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Header-When Saints formed Children

  Biografia y Escritos de San Juan Bosco

 

"God made me to know, love, and serve Him in this world in order to be happy with Him in the next." 

Thus does the child correctly answer the catechism question of why God made him.

In consonance with this basic notion, Catholic education has traditionally meant fashioning the child's whole personality for the practice of virtue.  It thus produced children with consciences, in marked contrast to the troubled and problem children so prevalent today.

Modern schools have, for the most part, lost sight of - or utterly ignore -  the true finality of education. Let us look back then, to a time when saints formed children, leading them along the path of virtue.

Following are some selected passages from the educational guidelines laid down by Saint John Bosco in the last century. These forgotten truths are every bit as timely now as then.

 

Pray:  Novena to St. John Bosco

 

On music: "Any educational center without music is a body without a soul. Music educates, soothes, and elevates;  it is a most efficacious means for instilling discipline and contributing to morality."

St John Bosco paintingOn love for beauty: "The teacher must also help his charges perfect their sentiments for beauty. This is a natural sentiment, but it must be developed and perfected. All children have a capacity to appreciate the beauties of nature, art, and religion."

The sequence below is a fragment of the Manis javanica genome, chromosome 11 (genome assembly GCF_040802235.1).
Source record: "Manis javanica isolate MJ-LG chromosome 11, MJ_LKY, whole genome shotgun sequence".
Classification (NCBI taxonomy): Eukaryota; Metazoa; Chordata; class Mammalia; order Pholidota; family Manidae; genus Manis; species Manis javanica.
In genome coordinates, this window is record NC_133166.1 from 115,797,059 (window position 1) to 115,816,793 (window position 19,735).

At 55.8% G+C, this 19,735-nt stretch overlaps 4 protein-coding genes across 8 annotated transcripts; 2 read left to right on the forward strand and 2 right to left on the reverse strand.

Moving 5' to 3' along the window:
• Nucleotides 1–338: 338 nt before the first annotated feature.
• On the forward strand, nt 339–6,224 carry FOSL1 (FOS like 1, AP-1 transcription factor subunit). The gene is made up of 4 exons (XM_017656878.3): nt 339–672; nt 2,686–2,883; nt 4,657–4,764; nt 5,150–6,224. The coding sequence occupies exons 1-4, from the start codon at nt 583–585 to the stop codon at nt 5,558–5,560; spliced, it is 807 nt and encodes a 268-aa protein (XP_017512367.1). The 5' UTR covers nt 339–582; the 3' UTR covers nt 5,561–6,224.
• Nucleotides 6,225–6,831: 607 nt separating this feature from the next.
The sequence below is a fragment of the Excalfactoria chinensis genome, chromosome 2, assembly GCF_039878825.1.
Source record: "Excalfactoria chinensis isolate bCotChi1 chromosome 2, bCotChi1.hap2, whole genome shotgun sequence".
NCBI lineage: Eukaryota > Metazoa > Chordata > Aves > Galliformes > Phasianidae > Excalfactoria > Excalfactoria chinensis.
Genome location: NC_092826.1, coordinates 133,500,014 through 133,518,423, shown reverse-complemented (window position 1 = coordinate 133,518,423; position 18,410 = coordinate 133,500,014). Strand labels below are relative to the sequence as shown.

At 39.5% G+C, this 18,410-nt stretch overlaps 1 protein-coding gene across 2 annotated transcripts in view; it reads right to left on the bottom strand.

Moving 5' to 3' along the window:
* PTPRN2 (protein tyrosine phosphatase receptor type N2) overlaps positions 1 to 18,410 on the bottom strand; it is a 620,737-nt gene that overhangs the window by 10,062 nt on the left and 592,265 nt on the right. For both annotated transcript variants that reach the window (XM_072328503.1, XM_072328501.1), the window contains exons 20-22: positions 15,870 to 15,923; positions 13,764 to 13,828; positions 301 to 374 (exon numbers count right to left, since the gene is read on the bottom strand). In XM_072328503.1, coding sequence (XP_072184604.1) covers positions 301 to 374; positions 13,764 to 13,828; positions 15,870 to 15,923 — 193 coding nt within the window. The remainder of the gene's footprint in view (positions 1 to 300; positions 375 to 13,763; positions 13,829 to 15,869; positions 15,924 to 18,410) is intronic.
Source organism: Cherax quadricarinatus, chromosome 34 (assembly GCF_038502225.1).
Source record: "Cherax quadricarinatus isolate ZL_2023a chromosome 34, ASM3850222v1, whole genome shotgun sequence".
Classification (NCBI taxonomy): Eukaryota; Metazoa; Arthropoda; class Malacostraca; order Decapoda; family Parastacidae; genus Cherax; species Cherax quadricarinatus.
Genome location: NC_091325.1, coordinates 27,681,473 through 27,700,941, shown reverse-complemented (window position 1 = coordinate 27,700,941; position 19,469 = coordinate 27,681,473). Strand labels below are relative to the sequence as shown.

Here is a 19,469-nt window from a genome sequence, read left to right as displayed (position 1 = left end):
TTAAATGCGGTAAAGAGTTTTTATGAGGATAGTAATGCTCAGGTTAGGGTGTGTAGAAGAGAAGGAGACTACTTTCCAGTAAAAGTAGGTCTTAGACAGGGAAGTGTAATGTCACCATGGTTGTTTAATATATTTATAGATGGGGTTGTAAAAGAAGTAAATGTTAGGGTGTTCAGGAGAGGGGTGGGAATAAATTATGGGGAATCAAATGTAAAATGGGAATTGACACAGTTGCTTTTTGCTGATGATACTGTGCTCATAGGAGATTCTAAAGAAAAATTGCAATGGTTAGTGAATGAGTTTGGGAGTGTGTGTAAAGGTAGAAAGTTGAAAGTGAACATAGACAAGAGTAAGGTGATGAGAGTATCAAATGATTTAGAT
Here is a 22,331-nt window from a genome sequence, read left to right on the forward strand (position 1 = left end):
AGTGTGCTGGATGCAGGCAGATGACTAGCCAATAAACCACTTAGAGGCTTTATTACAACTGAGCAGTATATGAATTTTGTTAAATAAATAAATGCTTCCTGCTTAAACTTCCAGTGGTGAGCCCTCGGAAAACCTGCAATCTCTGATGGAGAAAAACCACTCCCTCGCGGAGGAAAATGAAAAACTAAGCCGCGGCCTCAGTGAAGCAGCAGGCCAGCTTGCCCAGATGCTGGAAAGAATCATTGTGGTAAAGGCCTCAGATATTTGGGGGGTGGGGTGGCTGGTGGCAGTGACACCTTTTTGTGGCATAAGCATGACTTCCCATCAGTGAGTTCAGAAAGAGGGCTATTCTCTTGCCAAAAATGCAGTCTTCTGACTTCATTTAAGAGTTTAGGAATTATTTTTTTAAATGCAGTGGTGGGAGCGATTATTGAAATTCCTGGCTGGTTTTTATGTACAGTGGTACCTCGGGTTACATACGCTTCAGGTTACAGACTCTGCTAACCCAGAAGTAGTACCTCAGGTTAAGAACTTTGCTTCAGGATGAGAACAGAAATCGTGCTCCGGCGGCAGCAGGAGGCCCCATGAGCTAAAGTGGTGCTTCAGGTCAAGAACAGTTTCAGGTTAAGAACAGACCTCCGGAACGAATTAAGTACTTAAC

"I recall that when I was a boy my mother taught me to look up and gaze at the sky and to observe the marvels of the countryside. During the serene and starlit nights, she took me outside and showed me the heavens and said to me,  'It is God Who created the world and put so many beautiful stars above.

If the firmament is so beautiful, how will paradise be?'

And when spring came around, with its wealth of flowers across the countryside, she would exclaim: 'How many beautiful things the Lord has made for us!' And when the clouds gathered, and the skies darkened and the thunder roared: 'How powerful the Lord is! Who can resist Him? Therefore, let us not commit sins.'

And in winter, when all was covered with snow and ice, and we would gather together around the fire, she even amidst our poverty, would say: 'How grateful we should be to the Lord Who has provided us with all that is necessary! God is truly our Father: Our Father, Who art in heaven..."

 

On intellectual formation: "To cultivate only the intellect,  abandoning all the other human faculties, is to deform man."